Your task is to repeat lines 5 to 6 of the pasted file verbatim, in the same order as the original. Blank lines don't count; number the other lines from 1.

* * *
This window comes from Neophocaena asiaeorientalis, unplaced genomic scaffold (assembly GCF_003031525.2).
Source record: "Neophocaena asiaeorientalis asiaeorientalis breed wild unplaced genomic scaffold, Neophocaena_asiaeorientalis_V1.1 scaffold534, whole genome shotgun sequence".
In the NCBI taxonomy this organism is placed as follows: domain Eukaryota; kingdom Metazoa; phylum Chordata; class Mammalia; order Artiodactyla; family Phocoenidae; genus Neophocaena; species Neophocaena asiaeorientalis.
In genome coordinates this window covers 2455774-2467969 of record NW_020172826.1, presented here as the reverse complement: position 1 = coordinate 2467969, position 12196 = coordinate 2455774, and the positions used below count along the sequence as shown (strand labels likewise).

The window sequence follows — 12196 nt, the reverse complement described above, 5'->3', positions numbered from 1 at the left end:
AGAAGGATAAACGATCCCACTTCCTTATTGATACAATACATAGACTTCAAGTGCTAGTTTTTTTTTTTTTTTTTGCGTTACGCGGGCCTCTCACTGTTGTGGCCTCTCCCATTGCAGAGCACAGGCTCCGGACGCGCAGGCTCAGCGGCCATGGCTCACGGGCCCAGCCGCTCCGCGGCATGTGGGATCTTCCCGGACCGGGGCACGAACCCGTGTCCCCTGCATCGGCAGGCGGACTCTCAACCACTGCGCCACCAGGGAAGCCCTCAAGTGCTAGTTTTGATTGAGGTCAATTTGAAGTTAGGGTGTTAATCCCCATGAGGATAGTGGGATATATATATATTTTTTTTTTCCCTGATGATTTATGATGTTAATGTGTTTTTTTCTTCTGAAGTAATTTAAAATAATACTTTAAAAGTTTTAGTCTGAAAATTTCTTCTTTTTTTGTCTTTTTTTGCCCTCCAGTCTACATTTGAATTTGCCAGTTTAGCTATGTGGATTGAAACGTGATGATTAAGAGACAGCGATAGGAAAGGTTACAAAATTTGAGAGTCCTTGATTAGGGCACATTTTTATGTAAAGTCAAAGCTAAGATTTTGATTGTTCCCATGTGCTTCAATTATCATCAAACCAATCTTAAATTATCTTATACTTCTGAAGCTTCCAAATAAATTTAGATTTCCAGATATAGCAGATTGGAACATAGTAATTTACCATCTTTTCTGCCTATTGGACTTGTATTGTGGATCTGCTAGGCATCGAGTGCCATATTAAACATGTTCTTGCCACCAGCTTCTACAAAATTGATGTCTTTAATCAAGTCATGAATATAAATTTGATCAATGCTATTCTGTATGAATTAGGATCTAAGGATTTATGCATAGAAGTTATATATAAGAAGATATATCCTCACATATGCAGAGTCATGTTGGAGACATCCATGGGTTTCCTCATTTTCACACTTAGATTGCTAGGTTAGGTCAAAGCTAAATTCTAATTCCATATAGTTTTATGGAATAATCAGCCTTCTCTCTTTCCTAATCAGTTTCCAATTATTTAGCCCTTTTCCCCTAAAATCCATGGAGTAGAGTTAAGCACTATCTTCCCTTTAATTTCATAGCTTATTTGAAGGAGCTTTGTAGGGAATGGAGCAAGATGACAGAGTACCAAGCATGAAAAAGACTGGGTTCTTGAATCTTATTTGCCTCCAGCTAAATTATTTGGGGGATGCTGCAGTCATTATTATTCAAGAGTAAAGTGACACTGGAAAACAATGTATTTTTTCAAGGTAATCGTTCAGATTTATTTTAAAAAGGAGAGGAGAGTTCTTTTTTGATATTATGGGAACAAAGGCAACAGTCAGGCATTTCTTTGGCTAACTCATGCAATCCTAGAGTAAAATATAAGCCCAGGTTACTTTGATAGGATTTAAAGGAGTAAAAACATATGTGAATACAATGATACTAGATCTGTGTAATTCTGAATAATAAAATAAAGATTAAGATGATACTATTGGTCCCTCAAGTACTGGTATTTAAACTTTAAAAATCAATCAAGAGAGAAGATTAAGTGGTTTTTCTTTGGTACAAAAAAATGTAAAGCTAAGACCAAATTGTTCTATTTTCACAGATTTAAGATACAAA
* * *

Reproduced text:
The window sequence follows — 12196 nt, the reverse complement described above, 5'->3', positions numbered from 1 at the left end:
AGAAGGATAAACGATCCCACTTCCTTATTGATACAATACATAGACTTCAAGTGCTAGTTTTTTTTTTTTTTTTTGCGTTACGCGGGCCTCTCACTGTTGTGGCCTCTCCCATTGCAGAGCACAGGCTCCGGACGCGCAGGCTCAGCGGCCATGGCTCACGGGCCCAGCCGCTCCGCGGCATGTGGGATCTTCCCGGACCGGGGCACGAACCCGTGTCCCCTGCATCGGCAGGCGGACTCTCAACCACTGCGCCACCAGGGAAGCCCTCAAGTGCTAGTTTTGATTGAGGTCAATTTGAAGTTAGGGTGTTAATCCCCATGAGGATAGTGGGATATATATATATTTTTTTTTTCCCTGATGATTTATGATGTTAATGTGTTTTTTTCTTCTGAAGTAATTTAAAATAATACTTTAAAAGTTTTAGTCTGAAAATTTCTTCTTTTTTTGTCTTTTTTTGCCCTCCAGTCTACATTTGAATTTGCCAGTTTAGCTATGTGGATTGAAACGTGATGATTAAGAGACAGCGATAGGAAAGGTTACAAAATTTGAGAGTCCTTGATTAGGGCACATTTTTATGTAAAGTCAAAGCTAAGATTTTGATTGTTCCCATGTGCTTCAATTATCATCAAACCAATCTTAAATTATCTTATACTTCTGAAGCTTCCAAATAAATTTAGATTTCCAGATATAGCAGATTGGAACATAGTAATTTACCATCTTTTCTGCCTATTGGACTTGTATTGTGGATCTGCTAGGCATCGAGTGCCATATTAAACATGTTCTTGCCACCAGCTTCTACAAAATTGATGTCTTTAATCAAGTCATGAATATAAATTTGATCAATGCTATTCTGTATGAATTAGGATCTAAGGATTTATGCATAGAAGTTATATATAAGAAGATATATCCTCACATATGCAGAGTCATGTTGGAGACATCCATGGGTTTCCTCATTTTCACACTTAGATTGCTAGGTTAGGTCAAAGCTAAATTCTAATTCCATATAGTTTTATGGAATAATCAGCCTTCTCTCTTTCCTAATCAGTTTCCAATTATTTAGCCCTTTTCCCCTAAAATCCATGGAGTAGAGTTAAGCACTATCTTCCCTTTAATTTCATAGCTTATTTGAAGGAGCTTTGTAGGGAATGGAGCAAGATGACAGAGTACCAAGCATGAAAAAGACTGGGTTCTTGAATCTTATTTGCCTCCAGCTAAATTATTTGGGGGATGCTGCAGTCATTATTATTCAAGAGTAAAGTGACACTGGAAAACAATGTATTTTTTCAAGGTAATCGTTCAGATTTATTTTAAAAAGGAGAGGAGAGTTCTTTTTTGATATTATGGGAACAAAGGCAACAGTCAGGCATTTCTTTGGCTAACTCATGCAATCCTAGAGTAAAATATAAGCCCAGGTTACTTTGATAGGATTTAAAGGAGTAAAAACATATGTGAATACAATGATACTAGATCTGTGTAATTCTGAATAATAAAATAAAGATTAAGATGATACTATTGGTCCCTCAAGTACTGGTATTTAAACTTTAAAAATCAATCAAGAGAGAAGATTAAGTGGTTTTTCTTTGGTACAAAAAAATGTAAAGCTAAGACCAAATTGTTCTATTTTCACAGATTTAAGATACAAA